K = Minor loss coefficient for valve when flow rate is Qmax. Entered if valve being opened.
K(t) = Minor loss coefficient as a function of time while valve is being opened or closed. Computed.
L = Length of each pipe [L]. Ln = Length of last pipe (i.e. pipe furthest from reservoir). Entered.
P = Piezometric pressure in pipe (elevation pressure + static pressure) [F/L2] relative to the valve elevation and relative to atmospheric pressure. Function of time and distance. Computed.
Pmin, Pmax = Minimum and maximum piezometric pressures in each pipe [F/L2] relative to the valve elevation and relative to atmospheric pressure. Computed.
Q, Q(t) = Flow rate in pipe as a function of time [L3/T]. Computed.
Qmax = Steady state maximum flow rate in pipe [L3/T], when Y=100%. Entered.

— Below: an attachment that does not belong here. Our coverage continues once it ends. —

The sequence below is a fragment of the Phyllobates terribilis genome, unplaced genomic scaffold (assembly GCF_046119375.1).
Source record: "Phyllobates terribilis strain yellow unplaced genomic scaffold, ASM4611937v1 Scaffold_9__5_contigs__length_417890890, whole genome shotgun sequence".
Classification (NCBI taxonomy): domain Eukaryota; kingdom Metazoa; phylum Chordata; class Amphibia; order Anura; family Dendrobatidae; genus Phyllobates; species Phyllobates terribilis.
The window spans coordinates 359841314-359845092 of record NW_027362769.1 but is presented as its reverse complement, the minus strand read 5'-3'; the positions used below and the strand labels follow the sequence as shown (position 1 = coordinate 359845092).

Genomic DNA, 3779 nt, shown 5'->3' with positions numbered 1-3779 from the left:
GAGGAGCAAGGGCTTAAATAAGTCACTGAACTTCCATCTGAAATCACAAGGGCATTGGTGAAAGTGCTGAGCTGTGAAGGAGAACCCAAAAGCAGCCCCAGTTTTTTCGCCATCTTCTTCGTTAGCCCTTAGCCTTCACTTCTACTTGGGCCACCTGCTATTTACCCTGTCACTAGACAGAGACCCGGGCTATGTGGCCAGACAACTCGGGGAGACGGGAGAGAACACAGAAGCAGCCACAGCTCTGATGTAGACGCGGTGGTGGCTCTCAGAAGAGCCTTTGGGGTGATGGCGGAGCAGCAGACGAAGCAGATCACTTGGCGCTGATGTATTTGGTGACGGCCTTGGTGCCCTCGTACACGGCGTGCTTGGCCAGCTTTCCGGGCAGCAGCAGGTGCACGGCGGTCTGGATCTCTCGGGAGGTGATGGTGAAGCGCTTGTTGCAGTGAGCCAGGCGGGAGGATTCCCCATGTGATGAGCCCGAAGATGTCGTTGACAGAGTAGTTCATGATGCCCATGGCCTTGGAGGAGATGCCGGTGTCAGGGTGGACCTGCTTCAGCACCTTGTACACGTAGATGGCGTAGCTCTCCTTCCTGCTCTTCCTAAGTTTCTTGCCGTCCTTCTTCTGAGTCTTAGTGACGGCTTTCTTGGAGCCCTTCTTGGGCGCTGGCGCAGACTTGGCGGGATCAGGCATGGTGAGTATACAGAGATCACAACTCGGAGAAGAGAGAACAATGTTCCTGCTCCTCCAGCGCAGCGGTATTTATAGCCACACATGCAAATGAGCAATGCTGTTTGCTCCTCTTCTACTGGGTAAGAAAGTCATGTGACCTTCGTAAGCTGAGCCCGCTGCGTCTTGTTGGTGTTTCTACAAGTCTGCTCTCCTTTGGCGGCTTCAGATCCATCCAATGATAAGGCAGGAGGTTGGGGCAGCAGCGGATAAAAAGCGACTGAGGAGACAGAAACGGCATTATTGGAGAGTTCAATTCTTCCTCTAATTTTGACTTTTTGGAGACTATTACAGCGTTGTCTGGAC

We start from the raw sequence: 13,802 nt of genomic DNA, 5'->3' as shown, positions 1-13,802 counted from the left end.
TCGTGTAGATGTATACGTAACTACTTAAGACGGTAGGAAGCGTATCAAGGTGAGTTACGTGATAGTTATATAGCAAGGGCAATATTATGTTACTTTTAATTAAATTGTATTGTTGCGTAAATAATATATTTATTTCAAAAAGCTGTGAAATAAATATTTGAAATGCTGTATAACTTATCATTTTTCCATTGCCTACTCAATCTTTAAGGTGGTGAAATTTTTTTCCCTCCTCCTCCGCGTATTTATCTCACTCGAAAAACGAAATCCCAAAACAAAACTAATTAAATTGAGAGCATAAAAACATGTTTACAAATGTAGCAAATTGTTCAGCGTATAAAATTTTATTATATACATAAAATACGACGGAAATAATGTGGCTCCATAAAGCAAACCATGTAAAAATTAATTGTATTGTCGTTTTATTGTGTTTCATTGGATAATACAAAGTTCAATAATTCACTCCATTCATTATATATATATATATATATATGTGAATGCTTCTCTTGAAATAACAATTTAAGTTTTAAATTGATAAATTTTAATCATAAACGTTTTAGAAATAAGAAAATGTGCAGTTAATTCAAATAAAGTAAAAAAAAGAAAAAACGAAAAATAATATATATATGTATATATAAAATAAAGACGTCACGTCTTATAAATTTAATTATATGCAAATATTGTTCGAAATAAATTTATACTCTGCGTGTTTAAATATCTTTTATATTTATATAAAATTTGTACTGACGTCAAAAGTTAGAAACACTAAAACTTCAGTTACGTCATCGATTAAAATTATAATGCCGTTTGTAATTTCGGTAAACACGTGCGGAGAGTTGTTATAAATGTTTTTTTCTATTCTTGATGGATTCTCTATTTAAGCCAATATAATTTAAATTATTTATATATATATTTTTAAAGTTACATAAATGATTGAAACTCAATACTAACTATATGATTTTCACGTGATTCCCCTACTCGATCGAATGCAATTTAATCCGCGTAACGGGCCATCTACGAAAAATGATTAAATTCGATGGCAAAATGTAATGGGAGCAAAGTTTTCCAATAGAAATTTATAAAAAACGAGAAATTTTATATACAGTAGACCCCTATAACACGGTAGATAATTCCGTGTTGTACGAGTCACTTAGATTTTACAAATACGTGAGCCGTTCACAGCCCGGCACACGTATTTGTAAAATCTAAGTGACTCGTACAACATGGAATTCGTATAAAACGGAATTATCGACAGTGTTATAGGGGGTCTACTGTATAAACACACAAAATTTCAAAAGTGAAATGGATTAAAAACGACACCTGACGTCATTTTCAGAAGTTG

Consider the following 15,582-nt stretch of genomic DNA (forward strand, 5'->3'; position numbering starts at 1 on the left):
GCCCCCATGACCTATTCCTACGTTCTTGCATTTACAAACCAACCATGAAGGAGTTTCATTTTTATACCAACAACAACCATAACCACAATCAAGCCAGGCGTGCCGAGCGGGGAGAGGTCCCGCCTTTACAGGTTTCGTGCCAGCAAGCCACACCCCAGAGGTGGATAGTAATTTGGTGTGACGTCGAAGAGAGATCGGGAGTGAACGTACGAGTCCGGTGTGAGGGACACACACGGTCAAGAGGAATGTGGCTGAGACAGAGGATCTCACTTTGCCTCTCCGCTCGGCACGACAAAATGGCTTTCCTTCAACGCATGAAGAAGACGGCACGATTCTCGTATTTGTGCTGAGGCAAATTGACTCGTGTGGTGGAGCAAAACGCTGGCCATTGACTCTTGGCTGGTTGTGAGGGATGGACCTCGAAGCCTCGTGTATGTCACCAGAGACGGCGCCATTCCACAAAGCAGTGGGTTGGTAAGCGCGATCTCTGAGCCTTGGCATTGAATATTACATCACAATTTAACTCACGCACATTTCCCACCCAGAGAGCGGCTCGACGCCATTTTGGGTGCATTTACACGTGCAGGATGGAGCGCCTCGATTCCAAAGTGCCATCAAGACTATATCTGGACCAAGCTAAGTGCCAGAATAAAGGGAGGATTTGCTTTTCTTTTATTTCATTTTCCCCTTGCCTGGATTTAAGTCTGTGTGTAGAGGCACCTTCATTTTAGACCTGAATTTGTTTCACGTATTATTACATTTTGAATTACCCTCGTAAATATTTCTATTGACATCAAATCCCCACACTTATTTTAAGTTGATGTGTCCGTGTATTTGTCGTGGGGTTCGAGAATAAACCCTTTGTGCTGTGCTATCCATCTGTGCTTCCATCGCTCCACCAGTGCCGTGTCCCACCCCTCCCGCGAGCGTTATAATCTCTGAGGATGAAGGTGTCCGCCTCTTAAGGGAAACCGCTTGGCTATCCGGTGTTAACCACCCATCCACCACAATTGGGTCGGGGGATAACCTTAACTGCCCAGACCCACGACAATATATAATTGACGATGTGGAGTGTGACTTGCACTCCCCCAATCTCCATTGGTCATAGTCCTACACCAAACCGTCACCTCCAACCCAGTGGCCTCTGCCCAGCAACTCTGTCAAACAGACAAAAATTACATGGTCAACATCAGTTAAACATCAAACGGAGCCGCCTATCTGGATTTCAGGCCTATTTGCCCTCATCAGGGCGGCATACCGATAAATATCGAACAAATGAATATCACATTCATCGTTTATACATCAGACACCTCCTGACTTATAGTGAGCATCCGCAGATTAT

t = Time [T].
Tmid = Intermediate time for user to enter Ymid. Tmid must be between 0 and Tvlv. Entered.
Tvlv = Valve opening or closing time. Time to achieve Y=100% for opening or Y=0 for closure. Entered.
Tmax = Maximum time for the calculation. Can be less than Tvlv. Pmin and Pmax are found for each pipe in the time period up to Tmax.
V = Velocity in pipe as a function of time and distance [L/T]. Computed.
w = Wall thickness of each pipe [L]. Entered.
x = Distance along pipes measured from the reservoir [L].
Y, Y(t) = % that valve is open. 100% does not have to be a completely open valve, but it is the most that the valve is open for the transient. See Discussion for further information. Computed.
Ymid = % that the valve is open at Tmid. Entered.

Discussion                             Top of Page
Reservoir Elevation, H
Physically, the reservoir should have a large enough area such that H does not change significantly during the transient. H is considered to be constant.